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cover of 60mm mortar fire. In the firefight, the Marines sustained
casualties of two men dead and eight wounded and killed three of the
NVA. The following night the enemy hit the Marine base again, but with
much less force. At 2300, 40 82mm and 20 60mm mortar rounds together
with 10 rounds of 152mm artillery shells landed within the Con Thien
perimeter. This time the Marines sustained six wounded but no dead.44

On 29 January, the battalion demonstrated the value of maintaining the Con Thien outpost despite the continuing harassment. About 0125, a Marine forward observer there looking through his starlight scope discovered a North Vietnamese convoy moving on a secondary road, about a 1,000 meters in the DMZ north of the Ben Hai River, and called in air and artillery missions. The observer then saw the enemy at a site, just below the Ben Hai, launch four to five SAMs (surface-to-air missiles) at the American aircraft. He then ran a radar-controlled (TPQ) mission on the SAM site. After the firing and bombing missions, the Marine outpost reported a "total of nine secondary explosions including a huge fireball, and one secondary fire for area of convoy and suspected SAM sites."45

While the enemy activity in the Kentucky area of operations remained
relatively low, General Tompkins did not want to deplete his defenses
in the sector. The division and 9th Marines continued to receive reports
of enemy movement around Marine positions in the operation. News about
the arrival of the 320th NVA Division on the DMZ reinforced
the unease that the Marine commanders had about the overall situation
on the northern front.46

The transfer of the 3d Battalion, 4th Marines to the Lancaster area of operations and the unexpected assignment of the 1st Battalion, 9th Marines to Khe Sanh forced General Tompkins again to look to the Special Landing Force, this time SLF Alpha with BLT 2/4, for reinforcement. Earlier, on 22 January, BLT 2/4, under the command of Lieutenant Colonel William Weise, had relieved the 1st Battalion, 9th Marines at Camp Evans and had come under the operational control of the 1st Marines. With the takeover of Evans by the 1st Cavalry Division and the movement of the 1st Marines to Phu Bai, the BLT was once again free.* With the concurrence of the Seventh Fleet, Generals Cushman and Tompkins agreed to assign Weise s BLT the area of operations northeast of Con Thien, just vacated by the 3d Battalion, 4th Marines.47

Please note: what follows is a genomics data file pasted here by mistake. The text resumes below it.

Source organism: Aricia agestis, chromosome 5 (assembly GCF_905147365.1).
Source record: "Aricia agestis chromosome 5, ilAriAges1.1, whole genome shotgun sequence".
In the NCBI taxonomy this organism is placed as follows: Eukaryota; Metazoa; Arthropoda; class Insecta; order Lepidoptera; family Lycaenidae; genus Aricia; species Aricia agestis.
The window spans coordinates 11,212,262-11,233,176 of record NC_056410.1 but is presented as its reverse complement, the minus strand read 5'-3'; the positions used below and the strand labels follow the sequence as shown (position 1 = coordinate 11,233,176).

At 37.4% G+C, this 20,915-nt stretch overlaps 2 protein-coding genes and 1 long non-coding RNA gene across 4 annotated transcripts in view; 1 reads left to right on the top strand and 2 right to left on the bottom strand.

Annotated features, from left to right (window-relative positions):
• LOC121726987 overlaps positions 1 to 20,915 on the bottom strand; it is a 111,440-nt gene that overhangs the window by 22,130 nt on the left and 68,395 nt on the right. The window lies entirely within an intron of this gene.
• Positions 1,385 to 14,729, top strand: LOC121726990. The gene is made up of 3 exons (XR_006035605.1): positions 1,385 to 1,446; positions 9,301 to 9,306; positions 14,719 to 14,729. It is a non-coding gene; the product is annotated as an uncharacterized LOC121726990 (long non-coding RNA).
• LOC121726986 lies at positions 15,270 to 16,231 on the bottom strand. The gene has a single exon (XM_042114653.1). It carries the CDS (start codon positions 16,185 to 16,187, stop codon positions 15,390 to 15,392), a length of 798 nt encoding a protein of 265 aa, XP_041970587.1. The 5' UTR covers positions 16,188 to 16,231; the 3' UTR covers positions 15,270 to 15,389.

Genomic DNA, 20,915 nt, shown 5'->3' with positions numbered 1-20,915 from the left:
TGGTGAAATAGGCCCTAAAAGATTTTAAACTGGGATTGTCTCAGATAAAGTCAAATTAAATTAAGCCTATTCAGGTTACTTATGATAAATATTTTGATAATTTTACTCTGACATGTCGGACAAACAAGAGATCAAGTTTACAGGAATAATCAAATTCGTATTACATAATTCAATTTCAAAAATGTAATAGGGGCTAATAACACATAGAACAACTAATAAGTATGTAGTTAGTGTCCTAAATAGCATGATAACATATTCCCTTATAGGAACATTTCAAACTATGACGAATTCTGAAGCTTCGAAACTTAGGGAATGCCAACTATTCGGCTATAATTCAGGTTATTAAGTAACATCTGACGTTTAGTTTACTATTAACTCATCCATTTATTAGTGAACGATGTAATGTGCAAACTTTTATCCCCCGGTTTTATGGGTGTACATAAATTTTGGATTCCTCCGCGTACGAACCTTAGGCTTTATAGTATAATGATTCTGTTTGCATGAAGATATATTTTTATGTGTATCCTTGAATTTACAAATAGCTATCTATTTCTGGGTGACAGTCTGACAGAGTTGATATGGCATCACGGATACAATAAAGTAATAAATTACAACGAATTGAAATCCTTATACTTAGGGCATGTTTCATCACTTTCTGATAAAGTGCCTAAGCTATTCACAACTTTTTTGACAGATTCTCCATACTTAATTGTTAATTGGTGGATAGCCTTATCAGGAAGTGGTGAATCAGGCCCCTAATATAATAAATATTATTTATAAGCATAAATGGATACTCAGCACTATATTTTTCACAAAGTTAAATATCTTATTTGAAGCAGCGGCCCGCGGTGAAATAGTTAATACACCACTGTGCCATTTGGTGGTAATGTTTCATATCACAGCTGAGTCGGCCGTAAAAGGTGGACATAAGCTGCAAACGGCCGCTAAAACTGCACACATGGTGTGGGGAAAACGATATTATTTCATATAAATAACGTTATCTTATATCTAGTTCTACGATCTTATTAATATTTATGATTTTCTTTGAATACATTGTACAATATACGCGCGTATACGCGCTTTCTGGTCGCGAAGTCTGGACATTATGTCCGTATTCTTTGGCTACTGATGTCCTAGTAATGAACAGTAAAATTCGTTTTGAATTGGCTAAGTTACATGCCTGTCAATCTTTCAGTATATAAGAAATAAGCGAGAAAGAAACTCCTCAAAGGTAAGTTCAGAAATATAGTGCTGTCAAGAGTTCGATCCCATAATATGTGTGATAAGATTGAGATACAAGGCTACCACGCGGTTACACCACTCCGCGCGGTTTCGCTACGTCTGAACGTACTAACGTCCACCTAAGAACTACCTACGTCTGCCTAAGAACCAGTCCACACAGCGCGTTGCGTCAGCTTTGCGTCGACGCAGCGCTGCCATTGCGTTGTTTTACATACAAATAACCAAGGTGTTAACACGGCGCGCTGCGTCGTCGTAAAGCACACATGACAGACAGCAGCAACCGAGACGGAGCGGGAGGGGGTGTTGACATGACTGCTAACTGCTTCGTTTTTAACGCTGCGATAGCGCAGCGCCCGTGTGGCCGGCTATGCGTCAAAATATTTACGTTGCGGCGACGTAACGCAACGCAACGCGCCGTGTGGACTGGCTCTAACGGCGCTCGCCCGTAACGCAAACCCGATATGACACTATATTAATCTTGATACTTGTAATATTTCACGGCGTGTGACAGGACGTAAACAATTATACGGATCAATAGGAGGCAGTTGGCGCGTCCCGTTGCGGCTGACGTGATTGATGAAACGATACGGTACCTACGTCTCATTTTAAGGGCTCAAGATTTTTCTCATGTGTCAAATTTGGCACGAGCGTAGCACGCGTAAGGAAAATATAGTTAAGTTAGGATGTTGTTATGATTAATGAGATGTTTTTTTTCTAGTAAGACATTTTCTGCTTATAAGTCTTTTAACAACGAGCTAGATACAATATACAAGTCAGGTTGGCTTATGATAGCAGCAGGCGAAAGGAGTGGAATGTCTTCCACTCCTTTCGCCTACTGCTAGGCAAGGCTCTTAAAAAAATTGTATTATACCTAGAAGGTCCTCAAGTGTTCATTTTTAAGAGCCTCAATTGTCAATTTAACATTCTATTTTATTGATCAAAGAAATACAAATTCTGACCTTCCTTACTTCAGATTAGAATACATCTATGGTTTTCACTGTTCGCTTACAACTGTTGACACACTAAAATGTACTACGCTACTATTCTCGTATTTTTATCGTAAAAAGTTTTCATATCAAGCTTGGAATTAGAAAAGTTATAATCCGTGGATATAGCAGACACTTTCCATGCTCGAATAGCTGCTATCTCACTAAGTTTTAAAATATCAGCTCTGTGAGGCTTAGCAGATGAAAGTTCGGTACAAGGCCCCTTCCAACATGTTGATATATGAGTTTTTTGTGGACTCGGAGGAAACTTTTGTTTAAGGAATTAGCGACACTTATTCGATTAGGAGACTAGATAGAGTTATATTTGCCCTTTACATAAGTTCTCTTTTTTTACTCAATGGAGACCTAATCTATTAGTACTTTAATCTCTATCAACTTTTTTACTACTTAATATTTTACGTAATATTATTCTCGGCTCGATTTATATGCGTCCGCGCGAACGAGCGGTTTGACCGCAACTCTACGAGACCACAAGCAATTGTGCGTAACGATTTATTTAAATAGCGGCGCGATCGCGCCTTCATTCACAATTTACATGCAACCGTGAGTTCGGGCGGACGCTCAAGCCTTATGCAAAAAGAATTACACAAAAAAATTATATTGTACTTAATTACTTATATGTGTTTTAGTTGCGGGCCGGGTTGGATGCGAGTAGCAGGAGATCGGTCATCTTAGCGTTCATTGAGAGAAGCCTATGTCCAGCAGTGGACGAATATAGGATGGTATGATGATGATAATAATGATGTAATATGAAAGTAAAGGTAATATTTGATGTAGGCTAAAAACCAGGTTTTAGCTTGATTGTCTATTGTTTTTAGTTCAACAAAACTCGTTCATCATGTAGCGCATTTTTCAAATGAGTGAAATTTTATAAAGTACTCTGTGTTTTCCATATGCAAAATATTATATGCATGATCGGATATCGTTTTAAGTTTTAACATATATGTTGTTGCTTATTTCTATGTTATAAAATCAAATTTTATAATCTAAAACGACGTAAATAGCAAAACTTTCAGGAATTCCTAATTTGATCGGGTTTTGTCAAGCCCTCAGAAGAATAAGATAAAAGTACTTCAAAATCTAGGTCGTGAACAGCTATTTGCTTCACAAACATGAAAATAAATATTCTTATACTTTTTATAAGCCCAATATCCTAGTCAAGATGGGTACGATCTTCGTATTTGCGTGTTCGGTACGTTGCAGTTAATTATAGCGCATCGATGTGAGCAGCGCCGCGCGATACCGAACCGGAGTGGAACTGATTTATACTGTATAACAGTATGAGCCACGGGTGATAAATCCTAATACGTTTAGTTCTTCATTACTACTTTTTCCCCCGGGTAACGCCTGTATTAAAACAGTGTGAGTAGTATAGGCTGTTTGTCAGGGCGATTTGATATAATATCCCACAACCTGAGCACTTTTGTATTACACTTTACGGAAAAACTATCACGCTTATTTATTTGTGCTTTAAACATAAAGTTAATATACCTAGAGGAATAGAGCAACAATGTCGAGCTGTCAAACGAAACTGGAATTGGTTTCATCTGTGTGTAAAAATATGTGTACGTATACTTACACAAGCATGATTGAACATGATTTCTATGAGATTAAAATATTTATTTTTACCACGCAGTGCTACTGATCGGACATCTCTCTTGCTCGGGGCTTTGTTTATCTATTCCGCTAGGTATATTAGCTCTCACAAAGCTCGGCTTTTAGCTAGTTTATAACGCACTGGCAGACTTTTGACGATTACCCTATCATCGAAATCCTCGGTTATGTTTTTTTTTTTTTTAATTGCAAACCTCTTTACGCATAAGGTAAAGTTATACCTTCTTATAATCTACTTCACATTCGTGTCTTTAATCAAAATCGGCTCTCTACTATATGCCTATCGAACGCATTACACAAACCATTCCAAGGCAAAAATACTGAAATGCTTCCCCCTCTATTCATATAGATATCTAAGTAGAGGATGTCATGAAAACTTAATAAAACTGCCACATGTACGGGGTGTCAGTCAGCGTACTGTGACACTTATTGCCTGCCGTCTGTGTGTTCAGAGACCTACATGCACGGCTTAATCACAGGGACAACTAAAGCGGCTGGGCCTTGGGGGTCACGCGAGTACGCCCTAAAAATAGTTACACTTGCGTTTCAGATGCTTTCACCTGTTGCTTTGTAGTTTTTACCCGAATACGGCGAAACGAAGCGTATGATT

On 26 January, BLT 2/4 reembarked from Camp Evans to SLF Alpha amphibious
shipping and the following day, in Operation Fortress Attack, deployed
to the Kentucky area of operations. Shortly after 0900 on the 27th,
the SLF helicopter squadron, HMM-361, landed the first wave of the battalion
in a landing zone near the combat operating base. C-2, on Route 561.
By 1900, the entire BLT was ashore and the 9th Marines assumed operational
control of the battalion from the Navy. According to plan, most of the
supporting elements of the BLT including the Ontos and the amtrac platoons
were detached and placed under other division commands. The following
day the battalion moved from the C-2 base to its assigned new area of
operations near Con Thien.48

On 31 January, General Tompkins would shift forces once more. He divided
the 2d Battalion, 4th Marines into two command groups, each with two
companies. The 3d Division commander sent Command Group A with Companies
F and G attached to Camp Carroll and placed it under the operational
control of the 4th Marines. Command Group B, under Lieutenant Colonel
Weise's executive officer, remained with the 9th Marines in the Kentucky
area of operations. As Tompkins explained to General Cushman, he believed
that the "enemy will aim a major effort to overrun Camp Carroll, Thon
Son Lam [the Rockpile area], and Ca Lu." According to the 3d Division
commander, the "320th Division is admirably positioned" for
such an attack which "offers enemy greatest return [and] more profitable
for him than similar major effort against hardened positions" of the
barrier strongpoints in the Kentucky area of operations. General Cushman

The Cua Viet Continues to Heat Up

To the east of the Kentucky area of operations, the North Vietnamese
continued their effort to close the Cua Viet River channel. Following
the sinking of the LCM on 24 January by a command detonated mine, the
next morning NVA gunners struck again. From positions in the hamlet
of My Loc on the northern bank of the river they fired rifle propelled
grenades and recoilless rifles at a Navy convoy of two LCMs and a LCU
(landing craft, utility). Both the two LCMs took hits and returned to
the Cua Viet Port Facility. The LCU continued on to Dong Ha. The action
resulted in five Americans wounded, four Navy crewmen and a Marine from
Company K, BLT 3/1. In their return fire at the enemy positions, the
Navy gun crews inadver-

* See Chapter six for operations in Thua Thien Province.

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